Just listen to Alex

December 18, 2007

Object-oriented approach to ActiveRecord#find

Filed under: programming — Tags: , — bosmeeuw @ 7:44 pm

ActiveRecord is great! Only it would be nice if there would be an Object Oriented way to build the options given to the ActiveRecord#find method. Think HQL queries versus Criteria objects in Hibernate. If you’re asking yourself why someone would go and complicate a beautiful thing like the syntax to the find options, consider the following example. It’s a standard scenario where one is listing products based on a few search criteria entered by the user.

def list_products
	conditions = []

	if params[:filter_category] != ""
		conditions << "category_id = " + params&#91;:filter_category&#93;
	end

	if params&#91;:only_in_stock&#93; == "1"
		conditions << "stock > 0"
	end

	conditions_sql = conditions.join(' AND ')

	@products = Product.find(:conditions => conditions_sql)
end

This doesn’t look too bad, but there is a problem. The user can fiddle with the request and put SQL injection code in the filter_category parameter. This is why ActiveRecord provides parameter binding. Rewriting our code to support parameters would look something like this:

def list_products
	conditions_sql = []
	conditions_parameters = []

	if params[:filter_category] != ""
		conditions << "category_id = ?"
		conditions_parameters << params&#91;:filter_category&#93;
	end

	if params&#91;:only_in_stock&#93; == "1"
		conditions << "stock > 0"
	end

	conditions = conditions.join(' AND ') + conditions_parameters

	@products = Product.find(:conditions => conditions_parameters)
end

This looks a bit worse, especially when we have a whole bunch of parameters. Introducing the RecordFinder class, a nicer way to write this would be:

def list_products
	finder = RecordFinder.new

	if params[:filter_category] != ""
		finder.add "category_id = ?", params[:filter_category]
	end

	if params[:only_in_stock] == "1"
		finder.add "stock > 0"
	end

	@products = Product.find(:conditions => finder.to_conditions)
end

This can also work with multiple parameters:

finder = RecordFinder.new
finder.add "email = ? AND password = ?", params[:email], params[:password]
@user = User.find(:first, finder.to_conditions)

We can add shorthand methods for common conditions:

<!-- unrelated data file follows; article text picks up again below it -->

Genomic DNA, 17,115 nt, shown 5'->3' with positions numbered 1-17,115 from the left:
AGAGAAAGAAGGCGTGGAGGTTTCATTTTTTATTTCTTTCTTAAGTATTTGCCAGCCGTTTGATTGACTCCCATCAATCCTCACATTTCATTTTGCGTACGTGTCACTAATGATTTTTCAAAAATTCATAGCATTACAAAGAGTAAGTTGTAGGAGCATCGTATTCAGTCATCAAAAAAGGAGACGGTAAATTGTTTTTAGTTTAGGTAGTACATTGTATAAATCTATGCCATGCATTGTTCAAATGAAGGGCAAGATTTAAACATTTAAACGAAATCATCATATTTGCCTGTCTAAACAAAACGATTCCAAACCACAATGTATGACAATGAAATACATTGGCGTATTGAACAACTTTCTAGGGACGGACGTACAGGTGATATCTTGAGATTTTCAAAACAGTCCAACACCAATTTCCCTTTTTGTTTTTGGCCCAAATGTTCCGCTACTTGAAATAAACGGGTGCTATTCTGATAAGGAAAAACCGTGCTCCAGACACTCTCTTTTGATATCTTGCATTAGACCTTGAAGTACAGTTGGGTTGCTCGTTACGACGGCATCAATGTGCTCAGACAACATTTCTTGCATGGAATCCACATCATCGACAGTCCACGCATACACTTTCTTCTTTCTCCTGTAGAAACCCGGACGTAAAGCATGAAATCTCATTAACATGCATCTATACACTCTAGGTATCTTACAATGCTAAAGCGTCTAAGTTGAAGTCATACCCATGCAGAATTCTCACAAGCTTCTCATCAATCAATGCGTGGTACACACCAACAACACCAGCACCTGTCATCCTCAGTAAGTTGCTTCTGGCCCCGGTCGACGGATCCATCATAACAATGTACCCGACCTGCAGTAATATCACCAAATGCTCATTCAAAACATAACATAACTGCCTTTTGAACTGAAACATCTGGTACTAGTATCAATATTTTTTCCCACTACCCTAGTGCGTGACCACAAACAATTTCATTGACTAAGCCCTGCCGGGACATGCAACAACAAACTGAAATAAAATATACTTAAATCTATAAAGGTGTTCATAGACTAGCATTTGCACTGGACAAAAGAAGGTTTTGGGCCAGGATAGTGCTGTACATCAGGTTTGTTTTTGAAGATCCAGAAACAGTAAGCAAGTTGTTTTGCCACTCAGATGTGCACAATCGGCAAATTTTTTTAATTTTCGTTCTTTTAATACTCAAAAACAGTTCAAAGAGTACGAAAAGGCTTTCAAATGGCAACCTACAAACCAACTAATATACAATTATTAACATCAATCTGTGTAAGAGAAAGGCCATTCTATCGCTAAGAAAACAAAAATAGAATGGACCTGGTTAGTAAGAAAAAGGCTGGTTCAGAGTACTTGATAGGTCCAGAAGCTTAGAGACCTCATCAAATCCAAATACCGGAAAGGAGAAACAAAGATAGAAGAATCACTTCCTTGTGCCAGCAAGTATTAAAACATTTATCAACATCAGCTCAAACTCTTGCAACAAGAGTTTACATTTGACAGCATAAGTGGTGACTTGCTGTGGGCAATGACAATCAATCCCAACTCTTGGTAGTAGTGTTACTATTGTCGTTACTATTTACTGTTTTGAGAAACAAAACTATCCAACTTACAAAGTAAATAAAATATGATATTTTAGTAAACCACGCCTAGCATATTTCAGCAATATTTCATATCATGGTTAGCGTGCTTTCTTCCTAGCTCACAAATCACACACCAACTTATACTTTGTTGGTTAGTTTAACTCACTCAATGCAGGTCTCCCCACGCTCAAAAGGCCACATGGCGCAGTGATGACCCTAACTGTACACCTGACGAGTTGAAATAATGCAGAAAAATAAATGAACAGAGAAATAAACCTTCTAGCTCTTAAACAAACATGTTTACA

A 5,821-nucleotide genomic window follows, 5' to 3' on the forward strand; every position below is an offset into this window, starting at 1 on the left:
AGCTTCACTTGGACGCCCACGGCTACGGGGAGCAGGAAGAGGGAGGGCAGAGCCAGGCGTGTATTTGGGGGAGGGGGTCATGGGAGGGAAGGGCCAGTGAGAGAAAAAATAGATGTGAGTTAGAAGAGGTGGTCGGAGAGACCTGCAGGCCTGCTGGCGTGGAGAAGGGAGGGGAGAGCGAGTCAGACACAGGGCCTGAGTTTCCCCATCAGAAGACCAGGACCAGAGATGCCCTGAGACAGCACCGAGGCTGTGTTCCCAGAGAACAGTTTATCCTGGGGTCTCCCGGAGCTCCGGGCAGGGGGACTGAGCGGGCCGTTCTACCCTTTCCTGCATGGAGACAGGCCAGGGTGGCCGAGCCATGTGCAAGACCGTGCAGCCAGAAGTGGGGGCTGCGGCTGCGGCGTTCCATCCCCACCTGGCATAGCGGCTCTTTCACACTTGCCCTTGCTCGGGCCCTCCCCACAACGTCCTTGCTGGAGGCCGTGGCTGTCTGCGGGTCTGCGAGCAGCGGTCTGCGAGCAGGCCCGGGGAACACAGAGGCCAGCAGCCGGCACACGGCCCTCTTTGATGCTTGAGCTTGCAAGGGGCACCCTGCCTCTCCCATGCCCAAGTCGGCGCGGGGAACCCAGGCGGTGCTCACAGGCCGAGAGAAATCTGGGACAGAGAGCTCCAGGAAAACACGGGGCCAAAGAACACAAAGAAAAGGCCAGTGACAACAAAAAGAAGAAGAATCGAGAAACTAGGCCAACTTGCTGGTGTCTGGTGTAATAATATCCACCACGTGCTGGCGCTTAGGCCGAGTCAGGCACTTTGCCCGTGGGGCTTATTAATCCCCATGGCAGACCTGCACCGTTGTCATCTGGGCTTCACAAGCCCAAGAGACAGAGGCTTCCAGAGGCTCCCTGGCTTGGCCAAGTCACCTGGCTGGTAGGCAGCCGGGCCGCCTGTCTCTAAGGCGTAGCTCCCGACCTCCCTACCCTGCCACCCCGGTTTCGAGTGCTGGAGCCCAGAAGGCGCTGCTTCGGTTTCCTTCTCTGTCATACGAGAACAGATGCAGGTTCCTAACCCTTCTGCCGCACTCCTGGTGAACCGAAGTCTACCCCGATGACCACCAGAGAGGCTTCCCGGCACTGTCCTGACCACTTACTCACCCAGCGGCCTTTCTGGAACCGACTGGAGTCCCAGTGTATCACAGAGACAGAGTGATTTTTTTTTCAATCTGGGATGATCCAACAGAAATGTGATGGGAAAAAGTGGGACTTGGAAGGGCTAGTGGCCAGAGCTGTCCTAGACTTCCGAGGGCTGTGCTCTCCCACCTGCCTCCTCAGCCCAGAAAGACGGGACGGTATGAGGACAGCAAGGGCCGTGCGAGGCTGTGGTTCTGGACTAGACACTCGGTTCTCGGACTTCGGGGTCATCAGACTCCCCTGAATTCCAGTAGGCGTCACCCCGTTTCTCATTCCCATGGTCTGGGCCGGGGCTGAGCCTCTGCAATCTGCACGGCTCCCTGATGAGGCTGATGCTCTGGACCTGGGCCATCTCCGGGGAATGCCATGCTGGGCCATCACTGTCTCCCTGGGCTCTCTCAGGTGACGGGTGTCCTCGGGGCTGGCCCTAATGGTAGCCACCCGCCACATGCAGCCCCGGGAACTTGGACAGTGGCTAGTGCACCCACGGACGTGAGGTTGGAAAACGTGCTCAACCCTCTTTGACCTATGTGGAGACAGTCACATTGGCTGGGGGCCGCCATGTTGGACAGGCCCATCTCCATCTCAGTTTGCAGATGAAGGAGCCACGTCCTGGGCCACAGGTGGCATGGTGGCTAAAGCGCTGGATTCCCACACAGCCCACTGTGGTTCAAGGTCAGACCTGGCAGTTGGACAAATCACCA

finder.add_wildcard "product.name", params[:name_wildcard]
finder.add_ref :category_id, params[:category_id]

We can change the combination of conditions from AND to OR:

finder = RecordFinder.new('OR')
finder.add "product.new = 1"
finder.add "product.hot = 1"
@hot_or_new_product = Product.find(:all, finder.to_conditions)

We can use sub-finders, for instance this SQL:

WHERE
	product.stock > 0
	AND (
		product.new = 1
		OR
		product.hot = 1
	)

Could be written as:

finder = RecordFinder.new
finder.add "product.stock > 0"

sub_finder = RecordFinder.new('OR')
sub_finder.add "product.new = 1"
sub_finder.add "product.hot = 1"

finder.add_finder sub_finder

And perhaps most importantly, we can extend the RecordFinder to put shared business logic filters in named methods, in stead of repeating the conditions in different controllers in the application:

class ProductFinder  < RecordFinder
	def in_stock
		add "product.stock > 0"
	end

	def new_or_hot
		sub_finder = RecordFinder.new('OR')
		sub_finder.add "product.new = 1"
		sub_finder.add "product.hot = 1"
	end

	... other business filters ...
end

Our ProductController can use it like this:

def list_products
	finder = ProductFinder.new
	finder.in_stock
	finder.new_or_hot

	@products = Product.find(:all, :conditions => finder.to_conditions)
end

Suppose we must change the business logic not to show products for which all the stock is reserved:

class ProductFinder < RecordFinder
	def in_stock
		add "product.stock > product.reserved_stock"
	end

	....
end

We change it once in the in_stock method, and all controllers using this method get the correct filter.The code to the RecordFinder class is below. Any ideas on how to improve it, make the syntax more concise or add useful features is of course welcome.

class RecordFinder

attr_reader :parameters
attr :order_by, true

def initialize (bool_mode = ‘AND’)
@bool_mode = bool_mode
@sqls = []
@parameters = []
@includes = []
@order_by = “”
end

def add (sql, *params)
@sqls << sql @parameters += params end def add_ref(field, int) add "#{field.to_s} = ?", int end def add_wildcard(field, value) add "#{field.to_s} LIKE ?", "%#{value}%" end def add_finder(finder) @sqls << finder.sql_string @parameters += finder.parameters end def sql_string @sqls.collect{|sql| "(#{sql})"}.join(" #{@bool_mode} ") end def to_conditions if @sqls.length > 0
[ sql_string ] + @parameters
else
nil
end
end

def to_find_options
{
:include => @includes,
:conditions => to_conditions,
:order => @order_by
}
end

def include(path)
unless @includes.include? path
@includes << path end end end[/sourcecode]

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